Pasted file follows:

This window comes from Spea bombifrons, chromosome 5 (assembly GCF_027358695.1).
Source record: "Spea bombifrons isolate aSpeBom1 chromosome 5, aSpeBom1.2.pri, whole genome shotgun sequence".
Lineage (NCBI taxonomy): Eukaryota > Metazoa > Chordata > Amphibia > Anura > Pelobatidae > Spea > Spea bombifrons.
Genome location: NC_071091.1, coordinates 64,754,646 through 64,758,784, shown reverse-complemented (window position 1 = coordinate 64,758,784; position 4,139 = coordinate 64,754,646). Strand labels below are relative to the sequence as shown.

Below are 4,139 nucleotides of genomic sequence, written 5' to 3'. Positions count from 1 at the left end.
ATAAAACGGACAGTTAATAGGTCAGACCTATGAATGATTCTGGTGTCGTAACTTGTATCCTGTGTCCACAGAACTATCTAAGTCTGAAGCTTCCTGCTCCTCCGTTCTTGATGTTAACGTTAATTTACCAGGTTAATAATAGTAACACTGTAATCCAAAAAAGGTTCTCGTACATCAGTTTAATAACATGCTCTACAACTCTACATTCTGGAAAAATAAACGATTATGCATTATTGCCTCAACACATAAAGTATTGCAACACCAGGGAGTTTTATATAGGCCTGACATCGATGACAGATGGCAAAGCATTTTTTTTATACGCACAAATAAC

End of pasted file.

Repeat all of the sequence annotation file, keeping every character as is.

This window comes from Spea bombifrons, chromosome 5 (assembly GCF_027358695.1).
Source record: "Spea bombifrons isolate aSpeBom1 chromosome 5, aSpeBom1.2.pri, whole genome shotgun sequence".
Lineage (NCBI taxonomy): Eukaryota > Metazoa > Chordata > Amphibia > Anura > Pelobatidae > Spea > Spea bombifrons.
Genome location: NC_071091.1, coordinates 64,754,646 through 64,758,784, shown reverse-complemented (window position 1 = coordinate 64,758,784; position 4,139 = coordinate 64,754,646). Strand labels below are relative to the sequence as shown.

Below are 4,139 nucleotides of genomic sequence, written 5' to 3'. Positions count from 1 at the left end.
ATAAAACGGACAGTTAATAGGTCAGACCTATGAATGATTCTGGTGTCGTAACTTGTATCCTGTGTCCACAGAACTATCTAAGTCTGAAGCTTCCTGCTCCTCCGTTCTTGATGTTAACGTTAATTTACCAGGTTAATAATAGTAACACTGTAATCCAAAAAAGGTTCTCGTACATCAGTTTAATAACATGCTCTACAACTCTACATTCTGGAAAAATAAACGATTATGCATTATTGCCTCAACACATAAAGTATTGCAACACCAGGGAGTTTTATATAGGCCTGACATCGATGACAGATGGCAAAGCATTTTTTTTATACGCACAAATAAC